The gift of time
It’s Christmas, the season for gift giving. Or, if you’ve taken a trip to your mailbox lately and had to bring a wheelbarrow or small dump truck, you also know it as the season for catalogs.
Now I can’t be too critical of catalogs. At least not without risking some pretty serious hypocrisy. I’ll admit that the L.L.Bean, Orvis, and Cabela’s catalogs do have a tendency to stall when they reach me before making it to the recycle bin. In fact, I usually make sure the new L.L.Bean fishing and outdoors catalogs (far and away my favorite gear catalogs of the year) stick around in our magazine basket for three or four months after Christmas.
Now I don’t actually need a new fly rod right now. I have an 8-weight saltwater rod good for salmon or stripers, my all-purpose 5-weight for trout and bass on medium sized rivers and lakes, and my little 7-foot 9-inch ultra-light fly rod for small streams and small trout. I even have an extra nine-piece, 5-weight travel rod for good measure. I also own a relatively new reel in each of those sizes. Nonetheless, I’ll still take a few minutes to peruse the selection of new rods and reels.
Then I’ll pause longer on the pages with waders and wading shoes. Unlike a rod or reel, which ought to last for decades — unless you break it in a boat, with a car, or on a big fish, all three of which I have done — even the best waders and wading shoes have a limited lifespan of one to four years depending on your use. They’re like car tires, that way, except much more fun to shop for. Of course I spend a long time on the selection of flies, leader, tippet, and new streamside gadgets. And, more recently, I’ve begun looking at fly-tying materials. That’s all stuff I constantly need to resupply.
And that only brings me through the fishing catalogs. I still “need” to look at the hunting, backpacking, camping, cross-country skiing, canoeing, biking, and general outdoor gear and apparel. I’m always bound to find a new special-purpose jacket that has features not found in any of my current collection of approximately 12 jackets. My current backpack dates back to about a quarter century to my college years, and I’ve been thinking for some time of replacing it.
We need catalogs. What they represent, we are told, is what will keep our economy going and our country great.
Recently, however, I’ve noticed my patterns are changing somewhat. It’s only a week from Christmas and I realized that I haven’t actually looked at any catalogs this year. None. I haven’t even gone online to the Sierra Trading Post website to see what’s currently on sale at 50 percent off. I’ve purchased a few items for friends and family at some of the local retailers. That’s about it.
What I’m really longing for, rather than more stuff, is more time. I think there is some sort of inverse relationship between the desire for time and the desire for stuff, with the former of these directly related to age. I remember when I was 13 my desire for stuff was very high. In addition to all the cool new games and toys I wanted, I was already into outdoor sports and longing for the expensive gear associated with those sports. I could have created my own catalog of things I wanted for Christmas. It would have been a very large catalog.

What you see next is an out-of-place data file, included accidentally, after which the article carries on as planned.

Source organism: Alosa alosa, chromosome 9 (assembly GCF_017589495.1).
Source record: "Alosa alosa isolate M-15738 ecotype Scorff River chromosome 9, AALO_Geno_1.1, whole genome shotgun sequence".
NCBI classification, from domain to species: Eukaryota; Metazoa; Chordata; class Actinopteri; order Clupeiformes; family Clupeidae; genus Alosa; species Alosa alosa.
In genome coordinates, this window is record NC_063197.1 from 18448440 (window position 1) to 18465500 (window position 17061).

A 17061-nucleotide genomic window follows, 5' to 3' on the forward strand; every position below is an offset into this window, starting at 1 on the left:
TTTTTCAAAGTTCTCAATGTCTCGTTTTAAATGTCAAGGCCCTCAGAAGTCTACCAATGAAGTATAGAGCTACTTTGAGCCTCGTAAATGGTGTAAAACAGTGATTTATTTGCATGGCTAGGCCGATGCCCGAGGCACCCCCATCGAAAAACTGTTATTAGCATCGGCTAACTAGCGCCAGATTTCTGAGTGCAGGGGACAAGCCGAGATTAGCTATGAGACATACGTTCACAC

And time would not have been on the list. I had all the time in the world. A single day seemed to last about half a year. Especially if it was a day in one of the weeks leading up to Christmas morning. Now, by contrast, a year seems to zip past in just a couple weeks. Where did 2010 go?
Interestingly enough, the desire for time — and the gift of time — may actually be about the closest desire we can have to the infamous but elusive “true spirit of Christmas.” The roots of our current celebration of Christmas owe a lot to pagan Northern celebrations of the winter solstice.
As the name suggests, however, the holiday has been Christianized to become (historically, if no longer in practice) the celebration of the promised coming of the Messiah into the world. (“Christ” is just a Greek translation of the older Hebrew word “Messiah.”) Now the giving of physical gifts is certainly part of that tradition; it honors and remembers the gifts of gold, frankincense and myrrh made by the three Magi to the infant Jesus and his parents, Mary and Joseph.
For the most part, however, the central figures of that first Christmas — an essentially homeless carpenter, his wife and newborn baby, and a bunch of outcast and property-less shepherds, all living in an oppressed country in captivity to a large, militaristic empire — were all much too poor for any serious materialistic gift giving.
However that manger in Bethlehem held the promise of a much more significant gift: the gift of time. A whole lot of time. All the time in the world. And more. Time and life eternal and unending.
When I think back on 2010, what I remember and appreciate most had almost nothing to do with any stuff, any objects, any possessions, any things. It was the quality time I had with family and friends. Time that continuously grows more precious and more worth working toward. These days, I’ll take the gift of time whenever I can get it.